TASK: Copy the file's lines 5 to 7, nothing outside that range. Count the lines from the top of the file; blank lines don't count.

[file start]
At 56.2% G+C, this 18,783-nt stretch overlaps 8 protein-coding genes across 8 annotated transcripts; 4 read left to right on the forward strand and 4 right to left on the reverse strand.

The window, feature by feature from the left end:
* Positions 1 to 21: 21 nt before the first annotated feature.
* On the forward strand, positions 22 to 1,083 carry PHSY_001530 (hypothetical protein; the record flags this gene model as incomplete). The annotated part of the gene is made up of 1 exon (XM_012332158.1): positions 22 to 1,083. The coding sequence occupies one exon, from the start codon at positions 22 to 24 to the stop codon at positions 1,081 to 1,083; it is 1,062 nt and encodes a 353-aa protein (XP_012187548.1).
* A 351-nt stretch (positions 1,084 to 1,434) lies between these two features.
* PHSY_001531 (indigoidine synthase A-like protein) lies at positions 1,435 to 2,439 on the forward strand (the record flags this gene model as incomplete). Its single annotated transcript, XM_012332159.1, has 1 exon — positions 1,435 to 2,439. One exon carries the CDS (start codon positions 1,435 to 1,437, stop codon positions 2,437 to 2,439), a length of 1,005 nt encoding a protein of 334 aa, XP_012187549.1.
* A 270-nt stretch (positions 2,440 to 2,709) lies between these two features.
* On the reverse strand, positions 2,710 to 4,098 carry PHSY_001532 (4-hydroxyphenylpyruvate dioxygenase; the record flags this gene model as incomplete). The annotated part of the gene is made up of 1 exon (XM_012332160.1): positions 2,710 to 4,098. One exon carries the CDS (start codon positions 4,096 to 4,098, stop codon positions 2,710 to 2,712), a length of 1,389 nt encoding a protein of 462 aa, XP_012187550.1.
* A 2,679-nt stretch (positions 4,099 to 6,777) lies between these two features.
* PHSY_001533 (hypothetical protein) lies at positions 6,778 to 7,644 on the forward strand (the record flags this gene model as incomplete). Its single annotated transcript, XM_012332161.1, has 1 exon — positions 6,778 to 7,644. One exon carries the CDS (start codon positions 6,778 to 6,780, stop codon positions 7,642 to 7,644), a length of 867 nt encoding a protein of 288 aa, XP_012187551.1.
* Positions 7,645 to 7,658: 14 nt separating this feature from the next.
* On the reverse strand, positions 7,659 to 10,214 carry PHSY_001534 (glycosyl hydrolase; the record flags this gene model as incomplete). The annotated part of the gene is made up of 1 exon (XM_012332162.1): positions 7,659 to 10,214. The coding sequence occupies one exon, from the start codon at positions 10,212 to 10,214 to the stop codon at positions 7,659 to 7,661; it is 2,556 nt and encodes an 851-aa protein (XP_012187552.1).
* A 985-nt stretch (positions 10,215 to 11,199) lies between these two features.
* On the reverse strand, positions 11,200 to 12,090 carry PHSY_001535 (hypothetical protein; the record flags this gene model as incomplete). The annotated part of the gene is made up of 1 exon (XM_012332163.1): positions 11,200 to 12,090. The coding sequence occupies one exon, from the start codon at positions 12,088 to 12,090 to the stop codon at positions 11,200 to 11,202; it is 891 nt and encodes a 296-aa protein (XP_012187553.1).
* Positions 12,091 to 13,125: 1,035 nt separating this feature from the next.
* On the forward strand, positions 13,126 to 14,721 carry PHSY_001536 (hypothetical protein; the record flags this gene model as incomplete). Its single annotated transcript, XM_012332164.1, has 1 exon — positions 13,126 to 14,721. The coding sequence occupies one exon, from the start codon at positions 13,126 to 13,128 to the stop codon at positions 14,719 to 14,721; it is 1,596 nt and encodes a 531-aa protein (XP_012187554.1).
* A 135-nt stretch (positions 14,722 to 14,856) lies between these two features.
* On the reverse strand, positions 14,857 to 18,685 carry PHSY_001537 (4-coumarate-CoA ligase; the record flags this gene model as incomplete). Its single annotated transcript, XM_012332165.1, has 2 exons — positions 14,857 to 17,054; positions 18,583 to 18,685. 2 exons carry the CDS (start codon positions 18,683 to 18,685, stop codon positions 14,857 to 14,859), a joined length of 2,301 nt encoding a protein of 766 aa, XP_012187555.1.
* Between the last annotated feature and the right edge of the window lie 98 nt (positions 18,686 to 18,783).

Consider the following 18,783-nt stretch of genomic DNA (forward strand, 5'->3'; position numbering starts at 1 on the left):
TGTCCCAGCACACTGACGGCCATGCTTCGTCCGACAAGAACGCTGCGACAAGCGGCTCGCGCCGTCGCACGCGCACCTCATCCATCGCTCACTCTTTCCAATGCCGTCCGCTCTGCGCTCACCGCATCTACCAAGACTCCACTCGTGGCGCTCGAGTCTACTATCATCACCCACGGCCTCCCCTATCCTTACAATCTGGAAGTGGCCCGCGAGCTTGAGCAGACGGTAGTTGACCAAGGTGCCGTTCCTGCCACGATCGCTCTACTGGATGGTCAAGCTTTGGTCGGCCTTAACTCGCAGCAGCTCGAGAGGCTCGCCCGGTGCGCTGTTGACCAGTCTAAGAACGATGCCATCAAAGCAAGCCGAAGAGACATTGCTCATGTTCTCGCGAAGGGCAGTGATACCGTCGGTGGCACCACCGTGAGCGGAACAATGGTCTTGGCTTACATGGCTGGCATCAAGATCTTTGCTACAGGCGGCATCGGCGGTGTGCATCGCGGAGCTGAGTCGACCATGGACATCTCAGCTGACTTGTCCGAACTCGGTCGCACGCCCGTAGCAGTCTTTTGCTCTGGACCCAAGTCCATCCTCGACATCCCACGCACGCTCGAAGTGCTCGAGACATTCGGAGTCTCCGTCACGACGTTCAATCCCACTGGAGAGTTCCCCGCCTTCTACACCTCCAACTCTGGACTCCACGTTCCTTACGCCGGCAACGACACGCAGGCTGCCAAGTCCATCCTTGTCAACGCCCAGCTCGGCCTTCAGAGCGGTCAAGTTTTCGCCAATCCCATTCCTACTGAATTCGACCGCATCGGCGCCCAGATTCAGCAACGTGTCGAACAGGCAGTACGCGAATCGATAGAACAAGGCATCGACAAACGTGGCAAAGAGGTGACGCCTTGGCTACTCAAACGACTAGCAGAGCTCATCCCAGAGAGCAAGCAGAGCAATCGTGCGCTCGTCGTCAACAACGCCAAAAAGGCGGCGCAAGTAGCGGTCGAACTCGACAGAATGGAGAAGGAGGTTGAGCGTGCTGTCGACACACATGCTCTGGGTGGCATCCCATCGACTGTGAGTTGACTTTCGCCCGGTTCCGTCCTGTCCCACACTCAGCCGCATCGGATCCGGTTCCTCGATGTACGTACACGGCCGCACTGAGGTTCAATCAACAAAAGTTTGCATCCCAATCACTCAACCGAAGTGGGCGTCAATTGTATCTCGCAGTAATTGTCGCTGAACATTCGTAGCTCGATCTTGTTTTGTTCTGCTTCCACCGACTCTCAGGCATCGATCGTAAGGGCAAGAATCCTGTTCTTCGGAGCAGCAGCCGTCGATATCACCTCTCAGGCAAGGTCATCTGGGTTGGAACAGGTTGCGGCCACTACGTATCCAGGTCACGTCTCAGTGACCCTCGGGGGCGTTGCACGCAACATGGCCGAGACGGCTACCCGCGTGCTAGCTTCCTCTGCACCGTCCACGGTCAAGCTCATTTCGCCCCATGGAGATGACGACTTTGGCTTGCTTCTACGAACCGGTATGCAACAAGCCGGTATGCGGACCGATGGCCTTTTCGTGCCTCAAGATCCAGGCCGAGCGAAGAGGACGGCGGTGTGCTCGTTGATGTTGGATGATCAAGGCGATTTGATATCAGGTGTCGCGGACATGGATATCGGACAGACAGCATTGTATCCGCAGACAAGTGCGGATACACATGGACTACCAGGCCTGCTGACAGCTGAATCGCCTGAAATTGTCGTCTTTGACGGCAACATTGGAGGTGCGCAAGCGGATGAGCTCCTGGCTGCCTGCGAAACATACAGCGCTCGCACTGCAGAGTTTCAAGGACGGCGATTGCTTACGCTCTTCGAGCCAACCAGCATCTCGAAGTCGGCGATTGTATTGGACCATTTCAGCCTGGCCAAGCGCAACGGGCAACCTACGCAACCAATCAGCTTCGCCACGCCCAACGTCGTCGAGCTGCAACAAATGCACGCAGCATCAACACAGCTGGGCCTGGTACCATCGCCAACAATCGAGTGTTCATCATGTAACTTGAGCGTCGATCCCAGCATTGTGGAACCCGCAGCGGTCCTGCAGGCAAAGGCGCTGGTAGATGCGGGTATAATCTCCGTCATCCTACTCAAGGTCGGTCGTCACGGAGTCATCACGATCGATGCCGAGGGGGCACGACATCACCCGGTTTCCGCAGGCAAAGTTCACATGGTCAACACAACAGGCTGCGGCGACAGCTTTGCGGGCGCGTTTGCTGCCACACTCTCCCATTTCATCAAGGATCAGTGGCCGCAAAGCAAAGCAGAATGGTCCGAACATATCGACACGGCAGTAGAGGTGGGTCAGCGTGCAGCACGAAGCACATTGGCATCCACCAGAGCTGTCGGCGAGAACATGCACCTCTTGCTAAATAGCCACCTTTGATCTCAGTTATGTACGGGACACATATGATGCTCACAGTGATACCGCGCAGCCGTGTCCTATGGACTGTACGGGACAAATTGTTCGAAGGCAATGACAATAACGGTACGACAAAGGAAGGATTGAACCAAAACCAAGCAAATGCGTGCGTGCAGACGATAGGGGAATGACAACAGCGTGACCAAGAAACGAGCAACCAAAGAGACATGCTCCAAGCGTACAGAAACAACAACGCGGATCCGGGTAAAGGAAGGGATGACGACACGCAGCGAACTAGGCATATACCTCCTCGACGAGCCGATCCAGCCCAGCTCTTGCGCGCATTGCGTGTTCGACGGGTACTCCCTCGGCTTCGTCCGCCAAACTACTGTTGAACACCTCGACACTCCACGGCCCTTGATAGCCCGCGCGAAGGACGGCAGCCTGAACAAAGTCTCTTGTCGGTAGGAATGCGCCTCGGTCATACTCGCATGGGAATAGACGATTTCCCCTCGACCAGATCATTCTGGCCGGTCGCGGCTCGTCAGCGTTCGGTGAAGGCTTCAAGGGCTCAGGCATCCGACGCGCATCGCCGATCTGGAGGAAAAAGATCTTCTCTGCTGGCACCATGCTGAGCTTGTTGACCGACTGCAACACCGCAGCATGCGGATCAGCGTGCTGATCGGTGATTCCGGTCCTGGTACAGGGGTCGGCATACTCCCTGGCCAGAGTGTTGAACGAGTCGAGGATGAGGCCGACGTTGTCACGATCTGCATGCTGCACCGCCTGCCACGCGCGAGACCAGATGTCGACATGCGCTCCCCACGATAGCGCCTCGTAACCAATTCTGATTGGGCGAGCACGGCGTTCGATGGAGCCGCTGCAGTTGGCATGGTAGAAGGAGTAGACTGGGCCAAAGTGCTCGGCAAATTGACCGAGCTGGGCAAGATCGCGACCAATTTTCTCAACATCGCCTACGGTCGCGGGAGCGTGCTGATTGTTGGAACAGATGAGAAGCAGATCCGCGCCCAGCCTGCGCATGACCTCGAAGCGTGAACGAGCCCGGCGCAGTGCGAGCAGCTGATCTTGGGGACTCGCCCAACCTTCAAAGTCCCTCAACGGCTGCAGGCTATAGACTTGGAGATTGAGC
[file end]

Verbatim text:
* A 351-nt stretch (positions 1,084 to 1,434) lies between these two features.
* PHSY_001531 (indigoidine synthase A-like protein) lies at positions 1,435 to 2,439 on the forward strand (the record flags this gene model as incomplete). Its single annotated transcript, XM_012332159.1, has 1 exon — positions 1,435 to 2,439. One exon carries the CDS (start codon positions 1,435 to 1,437, stop codon positions 2,437 to 2,439), a length of 1,005 nt encoding a protein of 334 aa, XP_012187549.1.
* A 270-nt stretch (positions 2,440 to 2,709) lies between these two features.